komebukuro w kite and boy, Daikoku boy Daily Japanese Textile IMG_0543

Komebukuro (rice bag for donation or gift of rice)
Silk, paper (reinforcement), cotton (lining)
Applique, hand painting

In the first photo it is a little bit difficult to see what the little boy is doing, although it is clear that his eyes are fixed in the distance. The spool of thread by his feet is a helpful clue, and upon closer inspection it is clear that there is a dotted line from the spool to the boy’s left hand and from his right hand into the distance.

Rotating the bag, it becomes clear that the boy is flying a fan-shaped kite with the rising sun in the fan’s center, and a huge sweeping tail. All of this is rendered in small bits of highly twisted chirimen silk, precisely cut into the needed shape and painstakingly sewn down. Kite flying has a long tradition in Japan, and continues to be very popular today.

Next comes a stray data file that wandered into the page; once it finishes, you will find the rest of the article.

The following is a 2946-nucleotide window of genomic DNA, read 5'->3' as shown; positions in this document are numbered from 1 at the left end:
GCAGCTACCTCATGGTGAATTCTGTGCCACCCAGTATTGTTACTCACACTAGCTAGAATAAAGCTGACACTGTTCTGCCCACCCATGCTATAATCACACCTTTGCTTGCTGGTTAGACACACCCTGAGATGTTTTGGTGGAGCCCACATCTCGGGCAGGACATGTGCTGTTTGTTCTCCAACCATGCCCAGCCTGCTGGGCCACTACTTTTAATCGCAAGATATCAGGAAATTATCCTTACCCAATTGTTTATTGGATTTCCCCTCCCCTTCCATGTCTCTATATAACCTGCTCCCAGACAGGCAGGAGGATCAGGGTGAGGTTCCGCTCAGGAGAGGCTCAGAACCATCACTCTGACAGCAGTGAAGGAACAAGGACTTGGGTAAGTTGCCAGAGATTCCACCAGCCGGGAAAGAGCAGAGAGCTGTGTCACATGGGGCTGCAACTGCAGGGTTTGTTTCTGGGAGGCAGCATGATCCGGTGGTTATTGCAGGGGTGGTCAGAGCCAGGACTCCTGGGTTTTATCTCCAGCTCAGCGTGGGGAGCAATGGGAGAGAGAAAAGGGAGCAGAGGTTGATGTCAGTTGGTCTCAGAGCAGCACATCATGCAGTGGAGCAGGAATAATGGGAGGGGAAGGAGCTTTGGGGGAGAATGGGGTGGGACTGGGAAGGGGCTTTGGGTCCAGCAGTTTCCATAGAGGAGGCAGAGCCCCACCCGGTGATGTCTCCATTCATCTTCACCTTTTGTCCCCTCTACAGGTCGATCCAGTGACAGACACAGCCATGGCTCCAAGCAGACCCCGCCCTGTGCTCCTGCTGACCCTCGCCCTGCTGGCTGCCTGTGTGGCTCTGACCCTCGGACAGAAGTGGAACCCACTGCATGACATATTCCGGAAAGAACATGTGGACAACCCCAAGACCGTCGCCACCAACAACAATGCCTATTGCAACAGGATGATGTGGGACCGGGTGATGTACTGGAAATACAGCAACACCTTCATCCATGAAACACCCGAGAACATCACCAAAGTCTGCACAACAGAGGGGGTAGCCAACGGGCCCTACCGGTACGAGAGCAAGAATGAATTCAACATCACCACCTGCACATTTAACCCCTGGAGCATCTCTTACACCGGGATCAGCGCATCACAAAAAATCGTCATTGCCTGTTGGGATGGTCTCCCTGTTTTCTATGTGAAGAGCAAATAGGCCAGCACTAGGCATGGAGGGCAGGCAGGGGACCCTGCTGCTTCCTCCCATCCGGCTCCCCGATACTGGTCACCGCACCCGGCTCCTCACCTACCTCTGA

komebukuro w kite and boy, Daikoku kite Daily Japanese Textile IMG_0544

On the bottom of the bag is Daikoku, one of the Seven Lucky Gods, often depicted carrying a huge bag of rice. Note that his rice bag has been deliberately patched together from three separate pieces of high quality cloth, emphasized with large basting stitches in contrasting colors.  Daikoku’s pinkish coloring might be due to bleeding from the red chirimen silk around him, which must have gotten wet at some point.

komebukuro w kite and boy, Daikoku base Daily Japanese Textile IMG_0546

Below is a vintage photograph commemorating Odako Matsuri, or the Big Kite Festival.  Note the size of the people in relationship to the kite.

Odako Matsuri - Big Kite Festival

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